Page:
There are 15 completed long distance paths known as National Trails. These are made up of rights of way and permissive paths, and you are allowed to walk on them all. They are marked along the route with acorn signs, and on OS maps in green or pink with a line of diamonds and the acorn symbol. The England Coast Path will be the 16th National Trail and is made up of open access land.


Open access land and the coastal margin  

Across England and Wales you have the freedom to roam across 3.4 million acres of open access land, as well as the coastal margin, which follows the 3,000 mile English coastline.  

This is land where you have the right to leave the path and explore freely. You do not need to enter these areas via a stile or gate and can climb walls or fences as long as you don’t cause damage.  

A brown circle with a man standing in it Open access land 

Open access land includes mapped areas of mountain, moor, heath, downs and registered common land. As these land types aren’t equally spread across the country, you will find some areas where there is a lot of open access land, for example the Lake District, and others with very little, such as Norfolk.  

Two brown circle graphics with a person inside, one with a red circle and line through it

Open access land may be marked on the ground with a round brown sign of a person on a hill. When leaving open access land you may see the same sign, but with a red line through it. However, as it doesn’t have to be marked, and you can enter and leave it wherever you like, you may not see any signs. On OS maps, the entire area will be marked with an orange or, for coastal margin, magenta (purple) wash.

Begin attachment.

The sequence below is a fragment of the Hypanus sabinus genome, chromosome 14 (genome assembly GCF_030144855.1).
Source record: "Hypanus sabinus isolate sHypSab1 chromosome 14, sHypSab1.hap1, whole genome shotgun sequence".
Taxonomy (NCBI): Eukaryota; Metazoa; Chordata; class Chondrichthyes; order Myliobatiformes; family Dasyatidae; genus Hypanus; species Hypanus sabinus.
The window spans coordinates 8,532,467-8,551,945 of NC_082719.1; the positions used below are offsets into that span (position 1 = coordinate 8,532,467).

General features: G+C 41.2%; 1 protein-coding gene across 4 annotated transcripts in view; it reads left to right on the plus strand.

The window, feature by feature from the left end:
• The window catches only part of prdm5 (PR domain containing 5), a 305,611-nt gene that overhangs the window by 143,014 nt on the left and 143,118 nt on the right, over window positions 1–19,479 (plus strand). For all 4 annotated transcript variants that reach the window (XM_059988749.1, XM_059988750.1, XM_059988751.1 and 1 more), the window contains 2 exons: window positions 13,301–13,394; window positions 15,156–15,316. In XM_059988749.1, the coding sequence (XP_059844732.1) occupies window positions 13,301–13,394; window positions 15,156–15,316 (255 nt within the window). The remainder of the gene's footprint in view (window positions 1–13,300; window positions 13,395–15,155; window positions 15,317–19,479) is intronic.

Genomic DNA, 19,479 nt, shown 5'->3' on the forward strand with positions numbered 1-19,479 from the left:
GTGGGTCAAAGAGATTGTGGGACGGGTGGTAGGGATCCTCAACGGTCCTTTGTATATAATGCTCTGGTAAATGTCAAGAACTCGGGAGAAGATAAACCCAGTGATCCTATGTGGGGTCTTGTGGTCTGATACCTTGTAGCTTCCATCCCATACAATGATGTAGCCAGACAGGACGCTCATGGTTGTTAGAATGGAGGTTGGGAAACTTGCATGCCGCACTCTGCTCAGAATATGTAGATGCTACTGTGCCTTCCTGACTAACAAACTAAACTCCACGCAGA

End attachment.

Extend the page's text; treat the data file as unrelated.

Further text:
The coastal margin  

The England Coast Path is the latest, and longest National Trail. It is more than a path as the coastal margin, covering the area between the path and the sea, gives the right to leave the path and freely explore beaches, cliffs and foreshores.  

The coastal margin is marked on OS maps with a magenta wash. Along the route, the England Coast Path is marked with the acorn symbol of a national trail, and the coastal margin can be found between that path and the sea.  In some places, there are also areas of access land on the landward side of the path.  

A map showing a magenta area, by the coast

You are free to explore open access land as long as you do not cause any damage. The coastal margin contains lots of different land uses, including buildings and private gardens, which don’t have public access rights. There are also various restrictions for other activities, so do read our guide to open access land to find out more.   

Other areas you can walk

There are public rights to walk on other areas of land, such as Town and Village Greens.   


Find places to walk near you  

Now you’ve learnt about the places you can explore on foot, why not check out our routes library that is jam-packed with tried-and-tested routes? Or find a group walk near you. You’ll get a warm welcome from our experienced walk leaders and like-minded walkers.  

If you have found this information useful, you may like to consider becoming a Ramblers member and joining Britain’s biggest and most vibrant community of walkers. 

We hope you enjoy exploring on foot, armed with all the knowledge you need to feel free and safe out in our beautiful landscapes. 


Claiming unrecorded public rights of way

Unrecorded paths are vulnerable to development and unresolved problems. It is important they are claimed and get the protection they are entitled to.


Rights of way and cattle

Serious incidents relating to cattle are rare. But when they do occur they can have profound consequences so farmers should minimise the risks to walkers.

DLYW map

Prioritising lost rights of way

Our Don’t Lose Your Way campaign found over 49,000 miles of paths which could be lost rights of way. Help us prioritise saving those with the greatest benefits.